Scope of New Disease Reports
New Disease Reports are intended to encourage early reporting of new and significant plant disease situations including:
- First records for a country for known plant pathogens.
In some cases, reports from different geographical locations within the same
country will be considered. However in these cases, there MUST be a
demonstration that the report is significant in terms of its distribution
or impact (see below).
- New naturally-infected hosts for known plant pathogens.
- New races for known plant pathogens with an accepted
- New symptoms/damage for known plant pathogens that are
significantly different from the norm.
- New disease symptoms for as yet undescribed or
partly-described plant pathogens provided these findings report a significant
outbreak (see below).
- Reports that provide information of phytosanitary or
regulatory interest such as a newly identified reservoir of a pathogen where
there is no immediate impact.
Authors are encouraged to provide evidence that the reported pathogen
causes the observed disease symptoms (such evidence might include
association of the pathogen with diseased but not healthy plants for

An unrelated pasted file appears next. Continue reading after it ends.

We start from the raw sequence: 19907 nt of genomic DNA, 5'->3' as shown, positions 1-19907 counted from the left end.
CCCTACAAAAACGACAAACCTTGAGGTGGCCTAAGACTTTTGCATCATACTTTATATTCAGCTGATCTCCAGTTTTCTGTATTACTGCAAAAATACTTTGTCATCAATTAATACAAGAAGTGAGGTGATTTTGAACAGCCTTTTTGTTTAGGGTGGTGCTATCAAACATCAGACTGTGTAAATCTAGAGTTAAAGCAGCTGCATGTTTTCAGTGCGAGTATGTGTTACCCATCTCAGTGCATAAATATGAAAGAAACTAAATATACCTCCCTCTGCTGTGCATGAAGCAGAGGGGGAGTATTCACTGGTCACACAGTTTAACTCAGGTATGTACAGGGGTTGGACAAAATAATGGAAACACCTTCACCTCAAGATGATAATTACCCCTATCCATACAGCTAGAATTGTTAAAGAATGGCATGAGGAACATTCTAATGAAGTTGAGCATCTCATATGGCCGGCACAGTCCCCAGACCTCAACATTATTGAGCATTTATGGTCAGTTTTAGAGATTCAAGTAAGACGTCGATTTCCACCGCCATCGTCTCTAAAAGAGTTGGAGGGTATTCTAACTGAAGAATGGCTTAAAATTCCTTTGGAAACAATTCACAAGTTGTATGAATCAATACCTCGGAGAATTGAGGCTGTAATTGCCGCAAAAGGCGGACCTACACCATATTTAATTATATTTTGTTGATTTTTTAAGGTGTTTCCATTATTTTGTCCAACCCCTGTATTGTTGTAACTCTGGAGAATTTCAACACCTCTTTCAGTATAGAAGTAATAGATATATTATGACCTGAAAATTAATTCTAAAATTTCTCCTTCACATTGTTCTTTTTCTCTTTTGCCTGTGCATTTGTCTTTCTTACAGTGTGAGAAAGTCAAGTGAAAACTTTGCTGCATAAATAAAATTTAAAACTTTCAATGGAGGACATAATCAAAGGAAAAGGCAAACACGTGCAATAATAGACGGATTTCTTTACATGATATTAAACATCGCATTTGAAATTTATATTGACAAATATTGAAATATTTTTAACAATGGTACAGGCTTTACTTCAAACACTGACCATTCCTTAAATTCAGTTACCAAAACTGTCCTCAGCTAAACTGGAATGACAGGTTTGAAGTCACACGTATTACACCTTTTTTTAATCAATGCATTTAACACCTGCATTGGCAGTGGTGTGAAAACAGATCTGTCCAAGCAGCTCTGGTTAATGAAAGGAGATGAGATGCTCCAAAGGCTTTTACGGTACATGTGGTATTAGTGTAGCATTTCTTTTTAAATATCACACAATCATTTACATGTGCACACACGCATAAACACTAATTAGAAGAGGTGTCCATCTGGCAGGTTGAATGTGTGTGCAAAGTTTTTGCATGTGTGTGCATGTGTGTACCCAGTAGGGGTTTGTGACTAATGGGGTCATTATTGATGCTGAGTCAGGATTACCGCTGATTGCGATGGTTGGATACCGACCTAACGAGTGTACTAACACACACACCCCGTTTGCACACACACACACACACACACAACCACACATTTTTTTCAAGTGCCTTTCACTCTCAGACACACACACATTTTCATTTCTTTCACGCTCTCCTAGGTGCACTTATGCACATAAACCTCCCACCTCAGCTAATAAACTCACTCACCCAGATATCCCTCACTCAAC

obligate pathogens, or the fulfilment of Koch's postulates in the case
of culturable pathogens). The need for Koch's postulates is not an
absolute requirement but is likely to be required when reporting new
hosts or new disease symptoms. However, editors reserve the right to
require evidence of pathogenicity before publication, e.g. when it is
suspected a saprophyte rather than a pathogen has been reported.
Pathogenicity tests should be done under realistic conditions, i.e.
using conidia or other infective propagules (where available) rather
than mycelial plugs.
New Disease Reports does NOT include:
- Interception reports (pathogens intercepted on
newly-imported plants or parts of plants - see definitions below).
- Reports with the primary objective of publishing formal descriptions of, or proposals for, new pathogens, rather than reporting significant new disease observations.
- 'Sequencing' reports of minor variants of viruses and
other pathogens where there is no added value in terms of significance.
- Reports of 'pests', i.e. non-pathogens (symptoms & damage caused by
animal pests, including arthropods and weeds, invasive plants or
- New experimental hosts (e.g. hosts identified by
A Note on Significance
of Distribution or Impact
In addition to being novel and original (see below), a New Disease Report MUST demonstrate a
genuine degree of significance in terms of pathological or regulatory impact.
Factors that should be considered when defining significance include:
- The area of crop/number of plants affected. Hence a
finding on an individual plant would be deemed much less significant than
findings across a whole region.
- The degree of damage caused; for this reason it is
preferable that the incidence and/or severity of the outbreak is reported.
- The known host range of the pathogen. For polyphagous
pathogens with very broad host ranges e.g. Alternaria alternata, there